The German art magazine monopoly has published its annual list of the 100 people it considers most important in the contemporary art world. One of the first rankings of its kind this year, the magazine’s picks give a first indication of who’s stood out in a year of success and controversy.
Supported by an advisory board of experts, the magazine discarded objective measures such as auctions in favor of assessing “impact and visibility”. The list varies greatly from year to year; Only Marc Spiegler (10), whose next step is being closely watched after his recent resignation as Global Director of Art Basel, and the Indonesian curatorial collective Ruangrupa (2) have made it monopoly‘s top 10 in both 2021 and 2022.
“Of course, a magazine from Accra or New Delhi would have a different focus,” said the magazine’s editors. “We see this list primarily as a contribution to the debate and as a homage to all the people who live art every day and make it tangible.”
So who made it this year?
First up is Nan Goldin, a reliable favorite among art power lists in recent years thanks to her vigorous activism against the art world’s embrace by the Sackler family, art patrons who amassed much of their wealth from the sale of heavily addicted making opioid pain reliever Oxycontin.
Their protests have been staged in museums since 2018, but this long struggle has only recently made some major strides. That year the British Museum, the National Gallery and the V&A, all in London, announced that they were removing the Sackler name from their galleries.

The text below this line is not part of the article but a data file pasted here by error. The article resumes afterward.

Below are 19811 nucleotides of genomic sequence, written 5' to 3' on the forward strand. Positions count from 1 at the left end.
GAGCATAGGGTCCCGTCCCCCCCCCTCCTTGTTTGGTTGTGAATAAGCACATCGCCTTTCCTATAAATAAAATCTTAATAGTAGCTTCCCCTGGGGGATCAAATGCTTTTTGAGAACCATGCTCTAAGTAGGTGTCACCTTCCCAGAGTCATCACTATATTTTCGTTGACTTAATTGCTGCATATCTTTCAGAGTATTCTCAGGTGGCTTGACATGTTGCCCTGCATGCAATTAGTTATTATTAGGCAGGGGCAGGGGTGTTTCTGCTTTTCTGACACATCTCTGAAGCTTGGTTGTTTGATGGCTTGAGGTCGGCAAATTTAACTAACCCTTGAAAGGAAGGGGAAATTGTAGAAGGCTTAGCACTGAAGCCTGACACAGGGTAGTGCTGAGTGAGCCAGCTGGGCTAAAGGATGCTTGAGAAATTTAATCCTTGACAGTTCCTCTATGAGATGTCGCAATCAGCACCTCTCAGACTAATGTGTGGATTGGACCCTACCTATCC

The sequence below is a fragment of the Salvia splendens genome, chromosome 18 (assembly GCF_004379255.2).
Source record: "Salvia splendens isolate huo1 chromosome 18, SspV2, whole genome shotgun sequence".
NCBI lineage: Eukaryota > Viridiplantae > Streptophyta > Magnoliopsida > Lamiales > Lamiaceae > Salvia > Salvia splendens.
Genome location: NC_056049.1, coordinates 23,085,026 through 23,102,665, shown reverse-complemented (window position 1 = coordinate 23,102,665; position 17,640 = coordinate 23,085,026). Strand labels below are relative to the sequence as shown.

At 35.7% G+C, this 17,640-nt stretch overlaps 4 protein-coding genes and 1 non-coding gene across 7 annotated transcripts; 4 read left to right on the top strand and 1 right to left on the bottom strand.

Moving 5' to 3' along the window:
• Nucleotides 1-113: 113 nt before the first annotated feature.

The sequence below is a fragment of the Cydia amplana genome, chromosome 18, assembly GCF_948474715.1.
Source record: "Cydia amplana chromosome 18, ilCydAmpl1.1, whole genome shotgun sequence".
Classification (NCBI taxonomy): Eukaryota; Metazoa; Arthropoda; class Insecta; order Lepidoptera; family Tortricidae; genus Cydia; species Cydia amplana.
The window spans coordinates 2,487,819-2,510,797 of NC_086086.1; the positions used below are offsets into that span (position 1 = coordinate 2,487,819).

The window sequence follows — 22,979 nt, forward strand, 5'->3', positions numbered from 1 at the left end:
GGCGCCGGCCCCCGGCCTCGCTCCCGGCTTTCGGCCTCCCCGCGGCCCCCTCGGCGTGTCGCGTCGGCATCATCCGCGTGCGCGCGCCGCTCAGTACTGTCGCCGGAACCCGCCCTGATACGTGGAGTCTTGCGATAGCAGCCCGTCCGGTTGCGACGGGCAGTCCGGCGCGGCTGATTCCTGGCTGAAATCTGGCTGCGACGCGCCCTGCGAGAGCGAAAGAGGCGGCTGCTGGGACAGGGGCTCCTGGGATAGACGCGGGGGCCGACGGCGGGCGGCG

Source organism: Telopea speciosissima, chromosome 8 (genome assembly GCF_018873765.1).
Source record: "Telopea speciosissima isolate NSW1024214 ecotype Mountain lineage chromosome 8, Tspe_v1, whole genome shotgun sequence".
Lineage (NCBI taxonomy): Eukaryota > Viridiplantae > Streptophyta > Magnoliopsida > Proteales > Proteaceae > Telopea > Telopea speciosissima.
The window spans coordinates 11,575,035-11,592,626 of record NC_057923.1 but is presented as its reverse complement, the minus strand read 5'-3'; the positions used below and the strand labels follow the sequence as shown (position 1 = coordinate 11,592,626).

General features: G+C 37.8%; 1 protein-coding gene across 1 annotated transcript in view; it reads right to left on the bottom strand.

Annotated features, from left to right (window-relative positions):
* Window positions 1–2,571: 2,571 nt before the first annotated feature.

Perhaps more surprising is the inclusion of the climate protesters (19), who since spring have made endless headlines for their own museum activism, going so far as to glue themselves to frames or attack masterpieces by artists like Van Gogh, Vermeer and Monet with soup or mashed potatoes. Even though monopoly When asked if their tactics made sense, she concluded that they “emphasize the value of art to society.”
When the Ruangrupa collective took fourth place last year for their radical rethinking of the curatorial body ahead of this year’s Documenta 15 in Kassel, no one could have foreseen the controversy that would beset the exhibition. They certainly remained influential and visible, and were promoted to second place this year. It is not surprising that Meron Mendel, head of the Anne Frank Education Center, came in 8th place, since she was hired to deal with the anti-Semitism controversy.
Certainly indicative of fashion’s growing influence in the art world, Balenciaga’s Georgian creative director Demna came in fourteenth. The list cited his bold and provocative ideas, including dedicating the fashion house’s winter 2022 collection to refugees, a concept based on his own experiences, and the mud pit runway at Paris Fashion Week, which went viral just last month.
Hot on his heels was Miuccia Prada (15), just ahead of the artist Hito Steyerl (16) and the dealers Iwan and Manuela Wirth (17); The fashion designer played a big part this year with a series of impressive shows at her inception in Milan and also during the Venice Biennale at her Lagoon Palace.
Art collector Bernard Arnault, who is responsible for the Fondation Louis Vuitton in Paris, landed at number 71, perhaps because of widespread rumors that his luxury empire LVMH will take over the mega-gallery Gagosian.
Other high-profile figures include the artist Francis Alÿs (3), who represented Belgium at the Venice Biennale. The curator of the Biennial exhibition “The Milk of Dreams”, Cecilia Alemani, achieved fourth place. American performance artist Joan Jonas came in 5th (certainly due to her major poll at Haus der Kunst in Munich, which opened this fall). Max Hollein, director of the Met, came sixth, and sculptor Simone Leigh, who represented the US at the Venice Biennale, was listed at number seven.
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